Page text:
By Peter Galuszka
A year ago tomorrow, Dominion Virginia Power operators watched dozens of brightly-lit boxes strung across several walls in their control rooms for two nuclear reactors at the North Anna Power station about 50 miles northwest of Richmond.
It had been a sleepy, sunny afternoon. Suddenly, at 1:51 p.m., delicate sensors noticed that uranium-filled fuel rods inside the reactors had moved slightly out of alignment. Within 100 milliseconds, control rods slipped immediately into place between the fuel rods, shutting down fission. The human operators were about 1.8 seconds behind, confirming the reactors’ “scram” as boxes flashed, lights in the room dimmed and a wild emergency chirping warning blared.
It was the first time ever in this country that a nuclear power station had gone through an emergency shutdown because of an earthquake. In this case it was a rare 5.8 magnitude seismic event with an epicenter a few miles away that ruined Louisa County school buildings, cracked the Washington Monument and shook the North Anna beyond what it was designed to deal with. The company’s response “was handled very professionally,” says Dan Stoppard, senior vice president for nuclear operations at Dominion who took reporters on a recent tour of the plant.
North Anna was shut down for three months although it was not seriously damaged. However, the overall impact for the U.S. nuclear energy industry was enormous.
Federal regulators immediately ordered Dominion and operators of more than 25 other nuclear power stations to review their ability to withstand earthquakes. The order took on urgency because just five months before, a tidal wave caused by a massive earthquake swamped the Fukushima Daiichi nuclear plant in Japan, causing the worst nuclear power accident since Chernobyl in 1986.
Both earthquakes last year shook off a renewed veneer of acceptability that global nuclear power had seemed to acquire. Until Fukushima, nuclear power had been getting a favorable look because it is not as dirty a source of power as large, coal-burning plants accused of contributing to climate change. The National Resources Defense Council reports that 20 U.S. states cause 92 percent of the nation’s air pollution. The biggest offenders are coal-heavy states such as Kentucky and Ohio. Virginia is No. 12 on the list.
Currently, utilities are seeking licenses for 30 new nuclear power stations in the U.S., say officials from Dominion which has applied for a license for a third unit at North Anna. The Southern Company has been awarded a license to build two nuclear units at its Vogtle plant in Georgia and Scana has the OK to build two reactors at its Virgil C. Summer plant in South Carolina. Most of the 104 nuclear power plants in the U.S. are 30 to 40 years old, however, and replacement is sluggish at best.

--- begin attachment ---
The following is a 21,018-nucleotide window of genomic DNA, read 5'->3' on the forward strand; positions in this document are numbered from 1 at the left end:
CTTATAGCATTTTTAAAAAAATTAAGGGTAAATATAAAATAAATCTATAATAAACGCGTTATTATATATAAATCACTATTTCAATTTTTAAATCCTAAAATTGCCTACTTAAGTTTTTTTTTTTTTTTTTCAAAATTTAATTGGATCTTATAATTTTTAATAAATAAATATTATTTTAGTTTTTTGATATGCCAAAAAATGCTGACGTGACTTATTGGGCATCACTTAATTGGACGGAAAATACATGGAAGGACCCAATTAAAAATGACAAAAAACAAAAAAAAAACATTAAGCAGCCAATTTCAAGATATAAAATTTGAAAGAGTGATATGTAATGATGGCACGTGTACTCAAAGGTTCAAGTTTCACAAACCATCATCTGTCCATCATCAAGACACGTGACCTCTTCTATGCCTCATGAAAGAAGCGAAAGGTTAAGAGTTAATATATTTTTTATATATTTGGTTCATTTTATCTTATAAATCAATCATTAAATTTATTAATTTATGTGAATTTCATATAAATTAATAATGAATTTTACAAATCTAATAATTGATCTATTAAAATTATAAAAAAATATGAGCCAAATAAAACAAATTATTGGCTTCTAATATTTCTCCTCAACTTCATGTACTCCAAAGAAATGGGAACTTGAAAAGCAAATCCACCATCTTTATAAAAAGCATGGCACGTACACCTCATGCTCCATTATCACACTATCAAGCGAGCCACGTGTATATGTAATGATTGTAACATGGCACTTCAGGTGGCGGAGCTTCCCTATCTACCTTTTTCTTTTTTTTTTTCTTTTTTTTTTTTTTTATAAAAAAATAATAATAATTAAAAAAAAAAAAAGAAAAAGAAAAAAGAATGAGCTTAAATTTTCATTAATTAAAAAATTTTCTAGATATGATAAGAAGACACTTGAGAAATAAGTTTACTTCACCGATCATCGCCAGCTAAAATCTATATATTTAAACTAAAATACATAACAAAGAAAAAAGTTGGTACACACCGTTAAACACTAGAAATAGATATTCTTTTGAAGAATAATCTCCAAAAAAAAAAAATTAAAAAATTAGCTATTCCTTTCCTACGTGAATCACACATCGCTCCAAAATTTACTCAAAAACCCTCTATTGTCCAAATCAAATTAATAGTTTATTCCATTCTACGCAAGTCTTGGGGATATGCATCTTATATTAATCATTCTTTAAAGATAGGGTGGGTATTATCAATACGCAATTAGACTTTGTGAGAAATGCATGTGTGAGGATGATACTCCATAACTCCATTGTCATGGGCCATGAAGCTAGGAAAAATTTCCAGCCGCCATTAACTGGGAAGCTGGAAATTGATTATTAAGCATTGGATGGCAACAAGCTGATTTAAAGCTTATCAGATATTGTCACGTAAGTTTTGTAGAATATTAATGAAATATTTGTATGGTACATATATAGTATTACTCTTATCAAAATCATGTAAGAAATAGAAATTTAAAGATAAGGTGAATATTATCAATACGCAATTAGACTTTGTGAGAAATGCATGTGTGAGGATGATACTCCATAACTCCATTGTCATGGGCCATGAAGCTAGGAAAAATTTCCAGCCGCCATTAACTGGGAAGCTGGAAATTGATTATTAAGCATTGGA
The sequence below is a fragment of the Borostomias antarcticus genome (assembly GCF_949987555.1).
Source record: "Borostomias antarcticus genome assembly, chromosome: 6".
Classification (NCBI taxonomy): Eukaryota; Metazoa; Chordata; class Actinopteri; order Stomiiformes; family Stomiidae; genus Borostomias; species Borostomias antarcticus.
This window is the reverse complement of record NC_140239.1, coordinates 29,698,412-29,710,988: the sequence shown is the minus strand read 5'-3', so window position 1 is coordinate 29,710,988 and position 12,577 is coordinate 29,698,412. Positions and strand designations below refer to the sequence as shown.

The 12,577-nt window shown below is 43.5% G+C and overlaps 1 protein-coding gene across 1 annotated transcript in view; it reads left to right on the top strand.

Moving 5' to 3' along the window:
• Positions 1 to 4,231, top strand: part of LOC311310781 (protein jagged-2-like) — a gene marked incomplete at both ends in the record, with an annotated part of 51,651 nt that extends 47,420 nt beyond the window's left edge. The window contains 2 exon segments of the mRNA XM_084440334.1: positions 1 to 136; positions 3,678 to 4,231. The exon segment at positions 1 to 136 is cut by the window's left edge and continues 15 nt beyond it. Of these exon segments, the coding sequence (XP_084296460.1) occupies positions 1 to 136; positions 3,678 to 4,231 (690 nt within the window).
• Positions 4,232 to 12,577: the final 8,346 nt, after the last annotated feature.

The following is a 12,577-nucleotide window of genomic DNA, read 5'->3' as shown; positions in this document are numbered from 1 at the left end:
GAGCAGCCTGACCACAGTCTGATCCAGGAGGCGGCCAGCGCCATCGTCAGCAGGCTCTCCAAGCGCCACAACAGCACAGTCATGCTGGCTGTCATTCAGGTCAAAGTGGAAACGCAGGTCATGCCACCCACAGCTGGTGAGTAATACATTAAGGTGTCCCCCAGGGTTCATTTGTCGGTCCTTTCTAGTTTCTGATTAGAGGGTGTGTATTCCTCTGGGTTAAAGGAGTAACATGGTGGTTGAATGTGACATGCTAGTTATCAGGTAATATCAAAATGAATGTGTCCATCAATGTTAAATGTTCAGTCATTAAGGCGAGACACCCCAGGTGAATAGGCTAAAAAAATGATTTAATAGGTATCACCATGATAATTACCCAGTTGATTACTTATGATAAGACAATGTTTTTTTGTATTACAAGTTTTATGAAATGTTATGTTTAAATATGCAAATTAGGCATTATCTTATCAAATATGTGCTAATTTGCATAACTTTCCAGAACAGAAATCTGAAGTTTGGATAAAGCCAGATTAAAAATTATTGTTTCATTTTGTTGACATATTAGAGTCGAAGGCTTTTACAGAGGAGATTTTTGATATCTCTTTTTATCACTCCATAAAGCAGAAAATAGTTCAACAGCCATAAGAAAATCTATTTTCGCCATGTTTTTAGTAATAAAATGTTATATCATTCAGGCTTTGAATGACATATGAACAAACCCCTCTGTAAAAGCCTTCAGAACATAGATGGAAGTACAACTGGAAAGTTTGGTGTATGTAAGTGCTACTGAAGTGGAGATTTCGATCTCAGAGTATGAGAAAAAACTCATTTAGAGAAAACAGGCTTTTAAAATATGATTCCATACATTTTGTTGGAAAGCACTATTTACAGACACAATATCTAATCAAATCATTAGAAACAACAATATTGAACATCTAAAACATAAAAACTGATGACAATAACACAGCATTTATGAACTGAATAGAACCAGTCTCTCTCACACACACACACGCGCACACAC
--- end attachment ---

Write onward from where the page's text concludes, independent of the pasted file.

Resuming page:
The North Anna event a year ago prompted a nationwide upgrade of earthquake precautions. The Aug. 23 incident showed some potential shortfalls at the Virginia plant. During the quake, not only did the plant shut down but area electricity was knocked out. The power plant needs electricity to keep critical controls and machinery running to prevent a nuclear accident. It has four large diesel generators plus a backup to ensure this. But just after the reactor shutdown, a coolant leak knocked one of the diesels out of service.
Dominion officials said the plant needs only two to operate and had enough on hand but the malfunction was of concern. Incidents such as this plus Dominion’s response and upgrades have made utility officials popular speakers on the global nuclear conference circuit. Dominion engineers, for instance, will be lecturing at an industry event in Taiwan this week. To train its employees, the utility has made a computerized recreation of the earthquake at its control room simulator near the reactors.
The cloud over nuclear power remains, however. Dominion officials still won’t say if they will go ahead with a third unit at North Anna. They applied for a license in 2003 and are doing some site preparation but won’t decide until 2015 whether to build it. The utility has selected a reactor design from Mitsubishi.
One unanswered question is how easily Dominion and other nuclear contenders will pay for the new nuclear plants whose price tags have been soaring. The Scana project will cost $10.2 billion and the Southern Company expansion will run $14 billion. The total of four reactors for these utilities will be get some kind of federal loan guarantees – something Dominion says it doesn’t need and would be hard to obtain during these times of budget cutting.
The biggest impediment may be competing fuels. Thanks to controversial hydraulic fracking methods of drilling, the energy market is awash in cheap natural gas. Coal is being pushed aside by this cleaner form of energy. Henrico County-based Old Dominion Electric Cooperative has shelved plans for a 1,500 megawatt coal-fired plant in Surry County.
ODEC officials blame new carbon dioxide emissions rules but an equally important reason could be that coal is pushed back by gas. Those dynamics could also affect North Anna’s third nuclear reactor which could cost around $10 billion, although Dominion won’t give an estimated price tag just yet. Nuclear power’s revival might take more time to debut, if at all.
Parts of this posting were first published in Style Weekly.